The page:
Home » E-Learning » The Digital Scholar: Reward and tenure (Martin Weller)

The Digital Scholar: Reward and tenure (Martin Weller)

If it isn’t recognised then it isn’t recognised when it comes to getting promotion.

  • Research (more equal than the others)
  • Teaching
  • Service or management
  • Contribution to society
  • Academic esteem

A conservative value and reward system

‘Assessing quality in a reliable and transparent manner is a significant problem in the recognition of digital scholarship, and its intangibility and complexity are enough to make many give up and fall back on the practices they know and trust’. (Weller, 2011)

• Recreating the existing model

• Finding digital equivalents

• Generating guidelines that include digital scholarship

• Using metrics (500 views, 4 embeds and a keynote too simplistic)

• Peer review

• Micro-credit

• Developing alternative methods

Keynote speech and reputation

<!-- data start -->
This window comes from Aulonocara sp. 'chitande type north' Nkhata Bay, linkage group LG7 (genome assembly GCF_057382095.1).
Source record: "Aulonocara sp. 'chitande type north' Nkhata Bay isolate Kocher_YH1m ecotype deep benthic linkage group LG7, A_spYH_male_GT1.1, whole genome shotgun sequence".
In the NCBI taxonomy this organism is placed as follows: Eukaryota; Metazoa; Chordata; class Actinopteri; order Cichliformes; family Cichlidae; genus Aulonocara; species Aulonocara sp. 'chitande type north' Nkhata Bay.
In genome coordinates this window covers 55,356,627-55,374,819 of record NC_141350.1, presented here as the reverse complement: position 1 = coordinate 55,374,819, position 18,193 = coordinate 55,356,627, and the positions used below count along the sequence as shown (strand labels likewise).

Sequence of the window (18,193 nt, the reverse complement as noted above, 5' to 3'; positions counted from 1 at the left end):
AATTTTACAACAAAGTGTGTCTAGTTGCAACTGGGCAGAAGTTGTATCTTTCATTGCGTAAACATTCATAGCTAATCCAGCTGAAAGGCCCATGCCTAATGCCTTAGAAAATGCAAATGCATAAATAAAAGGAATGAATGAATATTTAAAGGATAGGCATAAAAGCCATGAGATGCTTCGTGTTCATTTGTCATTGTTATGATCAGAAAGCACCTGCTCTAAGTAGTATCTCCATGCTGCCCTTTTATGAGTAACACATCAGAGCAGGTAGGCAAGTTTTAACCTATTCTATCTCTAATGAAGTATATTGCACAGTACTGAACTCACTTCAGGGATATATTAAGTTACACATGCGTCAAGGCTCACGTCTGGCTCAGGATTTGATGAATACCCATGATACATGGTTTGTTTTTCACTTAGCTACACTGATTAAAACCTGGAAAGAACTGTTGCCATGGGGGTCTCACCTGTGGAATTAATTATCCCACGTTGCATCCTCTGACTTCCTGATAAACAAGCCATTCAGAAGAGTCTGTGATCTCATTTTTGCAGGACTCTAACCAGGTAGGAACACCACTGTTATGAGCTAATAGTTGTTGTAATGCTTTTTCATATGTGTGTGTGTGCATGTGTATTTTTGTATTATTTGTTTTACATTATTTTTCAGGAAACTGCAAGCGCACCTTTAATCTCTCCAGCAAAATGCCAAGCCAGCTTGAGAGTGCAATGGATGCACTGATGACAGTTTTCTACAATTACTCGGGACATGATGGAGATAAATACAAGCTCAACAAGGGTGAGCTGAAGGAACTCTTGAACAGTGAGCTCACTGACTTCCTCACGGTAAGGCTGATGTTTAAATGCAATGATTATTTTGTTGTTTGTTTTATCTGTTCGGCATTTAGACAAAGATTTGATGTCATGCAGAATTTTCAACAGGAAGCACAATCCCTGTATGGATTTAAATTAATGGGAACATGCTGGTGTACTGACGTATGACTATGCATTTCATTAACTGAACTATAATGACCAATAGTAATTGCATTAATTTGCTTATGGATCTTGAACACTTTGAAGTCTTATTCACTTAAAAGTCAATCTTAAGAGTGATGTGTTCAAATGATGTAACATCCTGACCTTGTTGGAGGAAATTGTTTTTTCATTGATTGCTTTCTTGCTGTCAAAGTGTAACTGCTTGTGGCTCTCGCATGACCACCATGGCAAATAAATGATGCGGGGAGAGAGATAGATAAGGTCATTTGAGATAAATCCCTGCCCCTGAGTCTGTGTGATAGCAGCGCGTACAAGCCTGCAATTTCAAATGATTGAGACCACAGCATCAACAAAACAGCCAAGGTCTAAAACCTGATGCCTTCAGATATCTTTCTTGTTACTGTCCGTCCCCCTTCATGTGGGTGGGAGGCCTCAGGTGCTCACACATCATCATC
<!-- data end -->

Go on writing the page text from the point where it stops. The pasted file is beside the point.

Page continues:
Metrics can be cheated (Hirsh 2005) and gamed (Ealagas and Alexiou 2008)

REF Research Excellence Framework

‘A digital scholar is likely to have a distributed online identity, all of which can be seen to represent factors such as reputation, impact, influence and productivity’.

‘We continually make the error of subjugating technology to our present practice rather than allowing it to free us from the tyranny of past mistakes’. Stephen Heppell (2001)

‘Many if the characteristics which would be frowned upon in scholarly articles, such as subjectivity, humour, and personal opinion, are vital elements in developing a dialogue in blogs’.

Towards the portfolio approach:

• A range of digital outputs demonstrating impact

• Commendations from the community

• Recognised experts

• Overarching narrative making the case for the work as a whole.

• Peer review = reliability and authority.

• Which could also strangle innovation. (Fitzpatrick 2009)

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